Women are slightly more likely than men to die of an accidental fall. In 2016, the mortality rates for accidental falls were 13.5 deaths per 100,000 women and 12.3 deaths per 100,000 men, with 86.6% of fatal falls occurring among people aged 70 years and older.

The mortality rates for accidental poisonings were 12.4 deaths per 100,000 people for men and 4.9 deaths per 100,000 people for women. People aged 20 to 64 years accounted for 91.5% of deaths from accidental poisonings. Drug overdoses accounted for 92.0% of the deaths in his category.

Elsewhere, the number of deaths due to influenza and pneumonia fell from 7,630 (sixth rank) in 2015 to 6,235 in 2016, to rank eighth. Together, the 10 leading causes of death accounted for 195,805 deaths or nearly three-quarters of all deaths in 2016.

Cancer and heart disease were the two leading causes of death in every province and territory except Nunavut, where chronic lower respiratory diseases were the second leading cause of death. Chronic lower respiratory diseases were third leading cause of death in Prince Edward Island, Nova Scotia, New Brunswick and Quebec. Accidents were the third leading cause in Alberta, and suicide was third in Nunavut. Stroke was the third leading cause of death in every province and territory.

The leading causes of death vary by sex and age

Cancer and heart disease are the two leading causes of death for both sexes. However, the third leading cause of death varies by sex, with women more likely to die from a stroke and men from an accident.

Among individuals under 15 years of age (excluding those under one year old), the two leading causes of death are accidents and cancer. From 15 to 44 years of age, accidents and suicide are the two leading causes of death. After age 45, cancer and heart disease become the two leading causes of death. However, there are a few differences between the sexes.

Accidents are the leading cause of death for men younger than 45 years of age. Suicide is the second leading cause of death for men aged 15 to 44 years. These two causes of death peak among men aged 15 to 24 years, and accounted for 62.4% of all deaths in this age group in 2016. After the age of 45, cancer and heart disease becomes predominant, accounting for 61.4% of all deaths among men aged 65 to 74 years.

Cancer is the leading cause of death for all women except those aged 15 to 24 years old, those age 25 to 34 years old and those 85 years and older. Accidents and suicide are the two leading causes of death for women aged 15 to 24 years, accounting for 57.9% of deaths in this age group in 2016. Accidents and cancer rank first and second among women aged 25 to 34 years, and second and first among women aged 35 to 44.

From age 45 onward, cancer and heart disease become the leading causes of death, peaking at the ages of 55 to 64, and accounting for 63.5% of all deaths for this age group in 2016.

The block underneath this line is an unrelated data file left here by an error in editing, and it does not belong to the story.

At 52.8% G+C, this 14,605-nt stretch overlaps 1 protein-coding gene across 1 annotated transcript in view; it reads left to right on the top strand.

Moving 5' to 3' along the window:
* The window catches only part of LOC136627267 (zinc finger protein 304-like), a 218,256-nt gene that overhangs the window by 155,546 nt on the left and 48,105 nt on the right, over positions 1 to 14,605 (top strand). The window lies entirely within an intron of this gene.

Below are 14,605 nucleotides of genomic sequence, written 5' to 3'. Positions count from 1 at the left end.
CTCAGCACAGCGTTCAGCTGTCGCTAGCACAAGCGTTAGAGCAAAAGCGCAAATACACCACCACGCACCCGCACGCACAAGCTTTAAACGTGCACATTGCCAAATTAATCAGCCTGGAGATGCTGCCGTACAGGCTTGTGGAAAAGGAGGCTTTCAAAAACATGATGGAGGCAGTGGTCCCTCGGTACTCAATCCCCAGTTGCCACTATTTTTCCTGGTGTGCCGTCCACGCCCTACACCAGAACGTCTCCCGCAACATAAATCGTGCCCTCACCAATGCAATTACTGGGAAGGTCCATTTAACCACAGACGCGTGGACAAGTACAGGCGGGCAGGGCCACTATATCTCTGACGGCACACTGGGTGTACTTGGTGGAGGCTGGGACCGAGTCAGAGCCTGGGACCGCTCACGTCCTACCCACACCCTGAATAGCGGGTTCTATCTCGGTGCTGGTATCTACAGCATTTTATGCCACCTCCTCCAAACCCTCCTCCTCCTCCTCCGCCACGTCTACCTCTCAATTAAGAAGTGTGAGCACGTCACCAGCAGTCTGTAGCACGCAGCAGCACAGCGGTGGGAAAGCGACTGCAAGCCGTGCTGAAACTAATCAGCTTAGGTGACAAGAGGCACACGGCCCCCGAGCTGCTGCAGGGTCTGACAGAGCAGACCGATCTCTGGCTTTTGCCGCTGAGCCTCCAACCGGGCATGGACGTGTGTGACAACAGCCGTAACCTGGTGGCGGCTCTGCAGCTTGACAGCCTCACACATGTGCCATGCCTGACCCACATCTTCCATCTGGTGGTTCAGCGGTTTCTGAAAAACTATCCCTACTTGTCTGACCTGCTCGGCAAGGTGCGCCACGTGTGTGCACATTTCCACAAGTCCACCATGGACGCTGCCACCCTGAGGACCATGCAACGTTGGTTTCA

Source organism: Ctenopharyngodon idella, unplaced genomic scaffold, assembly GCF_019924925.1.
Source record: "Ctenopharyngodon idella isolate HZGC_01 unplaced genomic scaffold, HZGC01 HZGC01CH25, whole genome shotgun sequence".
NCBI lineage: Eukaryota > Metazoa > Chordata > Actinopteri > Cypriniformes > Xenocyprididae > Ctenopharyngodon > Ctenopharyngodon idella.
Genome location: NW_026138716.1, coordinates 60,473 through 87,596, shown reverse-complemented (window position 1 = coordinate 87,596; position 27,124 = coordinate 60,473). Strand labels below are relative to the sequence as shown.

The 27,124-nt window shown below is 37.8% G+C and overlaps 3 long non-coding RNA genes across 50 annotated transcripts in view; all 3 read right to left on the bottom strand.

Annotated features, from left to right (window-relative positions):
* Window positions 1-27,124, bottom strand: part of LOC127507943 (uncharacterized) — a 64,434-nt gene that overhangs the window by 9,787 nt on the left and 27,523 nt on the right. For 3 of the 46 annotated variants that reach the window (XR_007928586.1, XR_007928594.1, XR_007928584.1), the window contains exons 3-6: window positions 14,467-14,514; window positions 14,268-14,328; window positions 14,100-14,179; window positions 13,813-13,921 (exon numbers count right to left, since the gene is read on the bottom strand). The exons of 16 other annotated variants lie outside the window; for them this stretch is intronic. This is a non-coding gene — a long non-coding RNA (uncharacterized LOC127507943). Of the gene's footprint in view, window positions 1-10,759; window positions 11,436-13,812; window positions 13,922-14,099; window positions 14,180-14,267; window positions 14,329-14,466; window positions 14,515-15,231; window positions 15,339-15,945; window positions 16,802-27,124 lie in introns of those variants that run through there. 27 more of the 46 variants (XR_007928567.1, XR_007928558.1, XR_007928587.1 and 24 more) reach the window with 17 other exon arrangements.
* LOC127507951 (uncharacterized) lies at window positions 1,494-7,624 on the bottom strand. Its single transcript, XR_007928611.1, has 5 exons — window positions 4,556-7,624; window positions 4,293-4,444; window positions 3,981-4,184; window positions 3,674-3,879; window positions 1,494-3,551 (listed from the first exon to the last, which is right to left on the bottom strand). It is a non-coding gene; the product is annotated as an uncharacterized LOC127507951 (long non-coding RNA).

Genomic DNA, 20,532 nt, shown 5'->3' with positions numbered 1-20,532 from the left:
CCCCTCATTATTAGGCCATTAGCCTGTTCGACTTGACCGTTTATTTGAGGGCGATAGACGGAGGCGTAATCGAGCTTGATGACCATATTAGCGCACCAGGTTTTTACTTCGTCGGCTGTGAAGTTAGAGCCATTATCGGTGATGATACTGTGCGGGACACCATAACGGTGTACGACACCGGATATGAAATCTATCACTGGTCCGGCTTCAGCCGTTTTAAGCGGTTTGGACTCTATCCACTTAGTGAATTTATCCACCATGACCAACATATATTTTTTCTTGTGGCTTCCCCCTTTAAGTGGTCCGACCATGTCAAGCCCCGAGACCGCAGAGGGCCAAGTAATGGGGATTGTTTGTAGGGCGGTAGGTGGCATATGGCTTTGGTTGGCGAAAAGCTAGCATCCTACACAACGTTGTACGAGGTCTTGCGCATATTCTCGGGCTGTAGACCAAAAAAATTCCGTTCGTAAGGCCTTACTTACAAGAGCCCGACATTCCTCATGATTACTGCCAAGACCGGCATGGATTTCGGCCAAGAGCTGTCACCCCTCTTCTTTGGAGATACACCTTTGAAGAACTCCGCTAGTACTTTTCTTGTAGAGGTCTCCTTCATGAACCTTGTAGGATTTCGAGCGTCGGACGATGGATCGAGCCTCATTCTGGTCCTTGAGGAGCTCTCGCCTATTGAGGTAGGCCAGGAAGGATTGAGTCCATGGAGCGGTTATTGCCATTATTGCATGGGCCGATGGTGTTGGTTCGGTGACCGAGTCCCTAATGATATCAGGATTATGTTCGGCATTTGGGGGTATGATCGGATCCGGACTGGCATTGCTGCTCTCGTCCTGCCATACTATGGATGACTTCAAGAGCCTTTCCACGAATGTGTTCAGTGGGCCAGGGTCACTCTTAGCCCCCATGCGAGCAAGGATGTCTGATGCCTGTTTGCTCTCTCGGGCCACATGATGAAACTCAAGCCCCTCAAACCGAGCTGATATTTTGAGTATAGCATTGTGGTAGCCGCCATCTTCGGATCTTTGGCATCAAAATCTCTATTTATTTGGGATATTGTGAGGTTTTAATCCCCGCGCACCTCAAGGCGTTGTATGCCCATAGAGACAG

Heart disease is the leading cause of death for men and women 85 years of age and older, followed by cancer.

Sustainable Development Goals

On January 1, 2016, the world officially began implementation of the 2030 Agenda for Sustainable Development—the United Nations' transformative plan of action that addresses urgent global challenges over the next 15 years. The plan is based on 17 specific sustainable development goals.

Deaths and Causes of Death is an example of how Statistics Canada supports the reporting on the Global Goals for Sustainable Development. This release will be used in helping to measure the following goal:

  Note to readers

Preliminary data for reference year 2016 from the Canadian Vital Statistics—Death Database are now available. Given the timeliness of the data, the final cause of death has yet to be determined probably for a significantly higher proportion of some causes of death, such as homicides, accidents and suicides, where investigation can be very long, than for natural causes like cancer and heart disease. Users should use caution when interpreting the data.

Data on deaths and causes of death are collected by the Canadian Vital Statistics—Death Database. It is an administrative survey that collects demographic and medical (cause of death) information annually from all provincial and territorial vital statistics registries on all deaths in Canada.

The data are used to calculate basic indicators, such as cause-specific death rates and life expectancy, on the mortality of Canadians.

Life expectancy is calculated over a three-year period. All life expectancy data in this release are based on three-year averages.


Life Tables, Canada, Provinces and Territories (Catalogue number84-537-X), The 2014-2016 Complete Life Tables (for Canada, Newfoundland and Labrador, Nova Scotia, New Brunswick, Quebec, Ontario, Manitoba, Saskatchewan, Alberta and British Columbia) and abridged life tables (for Prince Edward Island, Yukon, the Northwest Territories and Nunavut) are now available.

The life tables data that were previously available in table 39-10-0007, now archived, are now included in table 13-10-0114 for Canada and all provinces except for Prince Edward Island; and in table 13-10-0140 for Prince Edward Island and the territories.

Mortality: Overview, 2014 to 2016 (Catalogue number91-209-X). This publication presents data on deaths in Canada, as well as an analysis of the recent mortality trends, including an examination of the differences at the provincial and territorial level.

Contact information